Photo: Philippine Nuclear Research Institute Director Carlo Arcilla. Credit: Philippine News Agency
The Philippines is open to nuclear energy negotiations with other countries aside from the United States, an official of the Philippine Nuclear Research Institute (PNRI) said Tuesday.
Currently, the country is in discussion with the US for the 123 Agreement, an agreement for cooperation as a prerequisite for nuclear deals.
"Before they (US) could export their nuclear expertise and technology, they have to seek clearance from the government. So this agreement is crucial since American companies could not export nuclear technologies and experts without this agreement," PNRI Director Carlo Arcilla said during the Laging Handa public briefing.
He cited that the US is the most experienced in nuclear energy since they have 92 working nuclear power plants, the highest number in the world.
These plants supply 20 percent of their power, according to Arcilla.
While he considers the US as the most experienced, Arcilla clarified that other countries are also experts and have interest to partner with the Philippines.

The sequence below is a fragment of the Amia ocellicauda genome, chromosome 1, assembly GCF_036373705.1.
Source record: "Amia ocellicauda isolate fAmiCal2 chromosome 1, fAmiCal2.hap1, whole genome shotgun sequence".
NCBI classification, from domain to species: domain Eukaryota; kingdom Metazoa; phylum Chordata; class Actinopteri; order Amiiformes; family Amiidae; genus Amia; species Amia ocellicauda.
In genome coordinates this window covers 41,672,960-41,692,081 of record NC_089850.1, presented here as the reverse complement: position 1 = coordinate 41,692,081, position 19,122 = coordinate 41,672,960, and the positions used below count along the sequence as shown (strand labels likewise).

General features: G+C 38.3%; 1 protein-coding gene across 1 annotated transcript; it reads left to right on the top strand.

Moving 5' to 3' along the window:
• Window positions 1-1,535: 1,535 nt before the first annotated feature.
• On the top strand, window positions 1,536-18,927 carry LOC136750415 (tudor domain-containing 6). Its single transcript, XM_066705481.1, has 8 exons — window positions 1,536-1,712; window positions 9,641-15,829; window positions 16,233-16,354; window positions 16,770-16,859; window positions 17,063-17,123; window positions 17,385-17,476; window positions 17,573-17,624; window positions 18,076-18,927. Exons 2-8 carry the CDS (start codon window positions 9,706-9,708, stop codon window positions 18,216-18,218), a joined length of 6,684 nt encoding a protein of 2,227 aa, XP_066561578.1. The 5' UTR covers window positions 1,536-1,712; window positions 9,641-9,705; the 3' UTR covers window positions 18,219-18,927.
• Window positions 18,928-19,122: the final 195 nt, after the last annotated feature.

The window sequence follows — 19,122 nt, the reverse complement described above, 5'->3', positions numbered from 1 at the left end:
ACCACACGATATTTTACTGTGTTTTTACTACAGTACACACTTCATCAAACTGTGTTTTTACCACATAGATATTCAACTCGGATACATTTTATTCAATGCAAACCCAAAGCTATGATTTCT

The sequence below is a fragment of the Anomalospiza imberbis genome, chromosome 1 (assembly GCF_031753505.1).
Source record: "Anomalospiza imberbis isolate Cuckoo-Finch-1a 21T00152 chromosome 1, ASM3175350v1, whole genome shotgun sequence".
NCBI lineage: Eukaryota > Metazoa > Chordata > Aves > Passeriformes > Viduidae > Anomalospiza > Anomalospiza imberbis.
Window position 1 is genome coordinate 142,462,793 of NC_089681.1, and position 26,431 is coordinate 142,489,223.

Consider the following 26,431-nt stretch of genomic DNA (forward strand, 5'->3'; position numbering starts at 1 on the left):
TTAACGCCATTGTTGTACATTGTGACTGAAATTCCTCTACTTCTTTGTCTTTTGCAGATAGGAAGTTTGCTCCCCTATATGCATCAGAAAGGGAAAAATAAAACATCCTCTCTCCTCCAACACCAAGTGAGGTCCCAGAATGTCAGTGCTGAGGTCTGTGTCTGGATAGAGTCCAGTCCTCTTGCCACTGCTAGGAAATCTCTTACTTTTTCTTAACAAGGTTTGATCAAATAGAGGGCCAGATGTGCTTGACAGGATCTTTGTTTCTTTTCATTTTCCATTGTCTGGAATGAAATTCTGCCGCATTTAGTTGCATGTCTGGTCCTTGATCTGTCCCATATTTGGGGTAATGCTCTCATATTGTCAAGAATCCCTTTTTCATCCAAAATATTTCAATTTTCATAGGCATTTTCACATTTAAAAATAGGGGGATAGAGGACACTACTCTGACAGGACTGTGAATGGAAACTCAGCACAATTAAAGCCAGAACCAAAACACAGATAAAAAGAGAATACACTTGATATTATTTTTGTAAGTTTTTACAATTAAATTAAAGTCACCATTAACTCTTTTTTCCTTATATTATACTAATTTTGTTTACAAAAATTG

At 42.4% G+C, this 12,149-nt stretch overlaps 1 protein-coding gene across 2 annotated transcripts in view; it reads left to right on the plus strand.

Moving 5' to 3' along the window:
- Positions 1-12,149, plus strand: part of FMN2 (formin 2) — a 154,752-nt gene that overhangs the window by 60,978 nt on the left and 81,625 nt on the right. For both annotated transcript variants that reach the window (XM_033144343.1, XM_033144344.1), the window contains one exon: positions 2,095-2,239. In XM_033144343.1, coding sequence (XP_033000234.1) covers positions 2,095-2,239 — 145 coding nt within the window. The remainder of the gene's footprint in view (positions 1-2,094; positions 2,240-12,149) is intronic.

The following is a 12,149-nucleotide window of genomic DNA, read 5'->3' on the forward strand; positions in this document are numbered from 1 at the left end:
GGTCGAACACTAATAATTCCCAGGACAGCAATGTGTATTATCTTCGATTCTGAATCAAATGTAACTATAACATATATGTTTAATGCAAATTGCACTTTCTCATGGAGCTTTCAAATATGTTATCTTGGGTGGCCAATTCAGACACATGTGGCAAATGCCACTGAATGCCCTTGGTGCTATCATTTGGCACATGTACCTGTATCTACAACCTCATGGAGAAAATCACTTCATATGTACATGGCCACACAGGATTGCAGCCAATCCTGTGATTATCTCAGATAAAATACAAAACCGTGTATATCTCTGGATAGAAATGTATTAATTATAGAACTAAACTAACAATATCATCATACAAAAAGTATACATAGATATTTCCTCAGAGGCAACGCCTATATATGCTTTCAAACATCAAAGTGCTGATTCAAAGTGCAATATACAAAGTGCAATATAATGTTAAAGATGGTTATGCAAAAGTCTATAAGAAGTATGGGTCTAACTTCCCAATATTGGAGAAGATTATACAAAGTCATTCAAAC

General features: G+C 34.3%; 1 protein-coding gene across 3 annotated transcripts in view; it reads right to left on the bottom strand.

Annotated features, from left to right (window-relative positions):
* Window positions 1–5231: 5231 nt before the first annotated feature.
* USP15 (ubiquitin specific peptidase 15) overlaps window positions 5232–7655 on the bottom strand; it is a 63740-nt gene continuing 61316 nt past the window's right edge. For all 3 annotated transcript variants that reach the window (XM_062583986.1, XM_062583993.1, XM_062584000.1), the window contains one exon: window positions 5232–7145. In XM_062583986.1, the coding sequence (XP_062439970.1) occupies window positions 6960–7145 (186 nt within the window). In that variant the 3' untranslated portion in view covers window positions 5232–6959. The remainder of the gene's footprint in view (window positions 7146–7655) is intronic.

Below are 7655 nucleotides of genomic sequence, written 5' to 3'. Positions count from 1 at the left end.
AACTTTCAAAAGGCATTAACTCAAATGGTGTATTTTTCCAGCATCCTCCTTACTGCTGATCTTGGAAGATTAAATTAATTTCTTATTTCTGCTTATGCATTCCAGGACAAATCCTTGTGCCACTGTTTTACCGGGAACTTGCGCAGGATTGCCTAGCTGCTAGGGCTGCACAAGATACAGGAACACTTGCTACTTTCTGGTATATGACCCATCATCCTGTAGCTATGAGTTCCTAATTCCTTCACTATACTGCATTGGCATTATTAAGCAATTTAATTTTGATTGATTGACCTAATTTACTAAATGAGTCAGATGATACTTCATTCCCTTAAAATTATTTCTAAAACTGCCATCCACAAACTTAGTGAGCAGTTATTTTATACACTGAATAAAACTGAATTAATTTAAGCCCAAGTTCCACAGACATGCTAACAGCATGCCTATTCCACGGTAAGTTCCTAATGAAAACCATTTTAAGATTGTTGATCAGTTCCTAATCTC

Among them is South Korea, which offered to revive the Bataan Nuclear Power Plant (BNPP).
Arcilla said the decision will be up to the President, and also noted that the deal will not require a 123 Agreement.
Other countries he mentioned for possible nuclear negotiations are France, China and Japan.
"(The 123 Agreement) does not lock us into the American negotiations only. We are also open to other countries. We should not set aside, however, America's experience. There are 450 nuclear power plants in the world, and almost 100 are in the US," he said.
Arcilla said it is also important that the government has a national position and policy on nuclear energy.
Early this year, former President Rodrigo Duterte issued Executive Order No. 164, which include nuclear power in the country’s energy mix.
President Ferdinand R. Marcos Jr. also pushed for the development of the country’s indigenous energy resources for energy security, improve access to power and promote clean energy.
Meanwhile, Arcilla said the decision to revive the BNPP or to establish a new one would depend on the President and the Department of Energy.
"If we consider the technical aspect, (the BNPP) could still function, and South Korea has an offer, and they have a working model," he said. (With reports from Kris Crismundo/PNA) By Ma. Cristina Arayata.
Article courtesy of the Philippine News Agency